Tom Stade (Best of the Edinburgh Fest)


I feel charmed but slightly depersonalised when I ask Tom Stade − one third of the Best of the Edinburgh Fest show playing at the Melbourne Comedy Festival, and acclaimed Canadian comic − to tell me about his show. “Well Beat − I hope you don’t mind me calling you Beat? I feel kinda of close to you guys now. I am the show… you come to see Tom Stade and not a theme. And Tom Stade has many themes, to focus on just one would not be a true celebratory representation of life. Just buckle in and get ready to relate!” He then apologises for speaking in the third person. Since I am being referred to as Beat I can’t really find the heart to complain.


Stade got into comedy the way most seem to − in an extreme moment of clarity and inspiration. “I was elevated out of whatever humdrum existence society had for me before comedy intervened! I was planning to ‘end up’ being an actor until I went down to a comedy club many moons ago and saw a friend who was on, and he pulled some strings and next thing I know I did my first gig and I never looked back.”


This is Stade’s second Melbourne Comedy Festival, and he’ll be playing with two of the UK’s hottest new comics. “My partners in comedy crime are the super comedy talents of Carl Donnelly and Kai Humphries, I’m proud to be one of their wingmen.” Donnelly has been referred to as “A remarkable talent − a relaxed, easygoing anecdotalist with an eye for funny details.” While Kai Humphries’ style is known as “Happy, original and surreal.” When Stade talks about where he’s at, he’s philisophical about his ambitions. “I think I’m hungrier now for success than I was a couple of years ago. After we signed a DVD deal and recorded the Tom Stade Live DVD it lit a fire under me! I try to stay true to the comedy art form, and would always try to be successful in the comedy biz on my own terms − looks like the biz likes my terms!”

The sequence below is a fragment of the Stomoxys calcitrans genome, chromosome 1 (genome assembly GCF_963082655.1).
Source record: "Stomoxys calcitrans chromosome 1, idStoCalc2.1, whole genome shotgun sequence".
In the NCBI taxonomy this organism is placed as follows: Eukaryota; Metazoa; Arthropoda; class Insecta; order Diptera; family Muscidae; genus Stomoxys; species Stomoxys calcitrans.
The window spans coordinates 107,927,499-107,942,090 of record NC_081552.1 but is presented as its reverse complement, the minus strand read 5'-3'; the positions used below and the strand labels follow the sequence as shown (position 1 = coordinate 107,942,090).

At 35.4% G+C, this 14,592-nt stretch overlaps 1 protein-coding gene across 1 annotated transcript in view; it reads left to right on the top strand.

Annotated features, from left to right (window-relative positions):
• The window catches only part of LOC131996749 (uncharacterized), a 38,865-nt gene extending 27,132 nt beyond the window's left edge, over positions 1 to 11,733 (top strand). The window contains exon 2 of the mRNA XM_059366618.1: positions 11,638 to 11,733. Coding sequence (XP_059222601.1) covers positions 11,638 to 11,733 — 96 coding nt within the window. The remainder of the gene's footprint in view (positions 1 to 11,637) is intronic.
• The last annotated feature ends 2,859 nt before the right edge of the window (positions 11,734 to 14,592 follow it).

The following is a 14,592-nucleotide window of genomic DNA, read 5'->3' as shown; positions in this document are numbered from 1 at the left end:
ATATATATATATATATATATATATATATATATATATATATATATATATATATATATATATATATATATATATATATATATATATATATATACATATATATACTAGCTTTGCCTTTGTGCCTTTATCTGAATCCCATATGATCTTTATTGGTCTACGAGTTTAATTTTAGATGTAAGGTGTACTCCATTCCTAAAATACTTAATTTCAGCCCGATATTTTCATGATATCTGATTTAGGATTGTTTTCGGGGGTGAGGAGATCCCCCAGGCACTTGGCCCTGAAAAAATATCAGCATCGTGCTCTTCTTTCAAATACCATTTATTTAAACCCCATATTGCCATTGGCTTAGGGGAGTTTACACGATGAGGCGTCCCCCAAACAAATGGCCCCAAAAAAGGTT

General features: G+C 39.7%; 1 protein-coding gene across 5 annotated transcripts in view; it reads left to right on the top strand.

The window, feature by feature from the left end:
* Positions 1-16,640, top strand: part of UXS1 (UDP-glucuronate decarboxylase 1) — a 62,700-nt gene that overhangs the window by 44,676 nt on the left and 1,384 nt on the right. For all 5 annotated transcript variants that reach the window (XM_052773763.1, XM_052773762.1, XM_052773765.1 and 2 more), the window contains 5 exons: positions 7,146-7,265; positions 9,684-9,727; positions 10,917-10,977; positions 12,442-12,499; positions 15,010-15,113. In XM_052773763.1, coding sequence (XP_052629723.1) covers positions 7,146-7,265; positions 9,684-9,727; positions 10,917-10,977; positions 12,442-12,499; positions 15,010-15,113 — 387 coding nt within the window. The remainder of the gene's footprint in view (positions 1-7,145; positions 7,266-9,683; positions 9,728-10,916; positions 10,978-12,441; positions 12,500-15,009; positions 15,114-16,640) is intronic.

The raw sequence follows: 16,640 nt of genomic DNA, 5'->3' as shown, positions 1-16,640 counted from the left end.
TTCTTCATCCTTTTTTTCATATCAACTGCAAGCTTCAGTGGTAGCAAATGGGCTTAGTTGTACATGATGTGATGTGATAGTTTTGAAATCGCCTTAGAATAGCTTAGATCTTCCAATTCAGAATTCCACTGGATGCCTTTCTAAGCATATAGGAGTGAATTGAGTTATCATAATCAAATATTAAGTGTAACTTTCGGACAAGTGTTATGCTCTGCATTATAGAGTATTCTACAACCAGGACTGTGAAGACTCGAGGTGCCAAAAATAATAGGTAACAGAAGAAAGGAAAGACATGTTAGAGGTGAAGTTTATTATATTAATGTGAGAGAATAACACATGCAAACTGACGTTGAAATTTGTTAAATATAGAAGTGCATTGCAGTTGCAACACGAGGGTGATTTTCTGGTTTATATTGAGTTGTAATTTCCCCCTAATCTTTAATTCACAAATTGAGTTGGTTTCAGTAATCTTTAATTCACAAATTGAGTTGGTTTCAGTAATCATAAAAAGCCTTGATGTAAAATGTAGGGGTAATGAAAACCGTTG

What thing, person or idea are you most obsessed with at this time? “That’s easy, first we’ll start with ‘thing’ and that has to be my Kindle Fire HD. ‘Person’? That’s easy the wonderful, challenging, sexy, frustrating, ‘why won’t she just do things my way, yes I’ll listen,’ and smart, the greatest photographer in the world and equal partners in the Stade family business…Trudy Stade! And ‘idea I’m obsessed with at this time’ is why is Scotland the only place if you buy a house you have to bid over the asking price? Messes with my head!”


When I ask what else he gets up to in his spare time apart from being depressed about real estate he replies, “I’ve joined a beginners jogging club and I’m up to 5min walk, 15min jog, 5min walk, cool down. Oh and I enjoy gambling all my money away! There’s a horse track in Melbourne right?” Sure is. He’s coy when I ask if he has any other projects in the works right now, but he is at least super enthusiastic about the festival. “I could’ve of done a lot more [Festivals], it’s not like I wasn’t asked constantly, but sadly I have an awesome family so it was hard to get out there without leaving them behind. But the kids are older now, so look out cause the Stades are a-coming!”


27th March – 20th April, Tue-Sat 7.30pm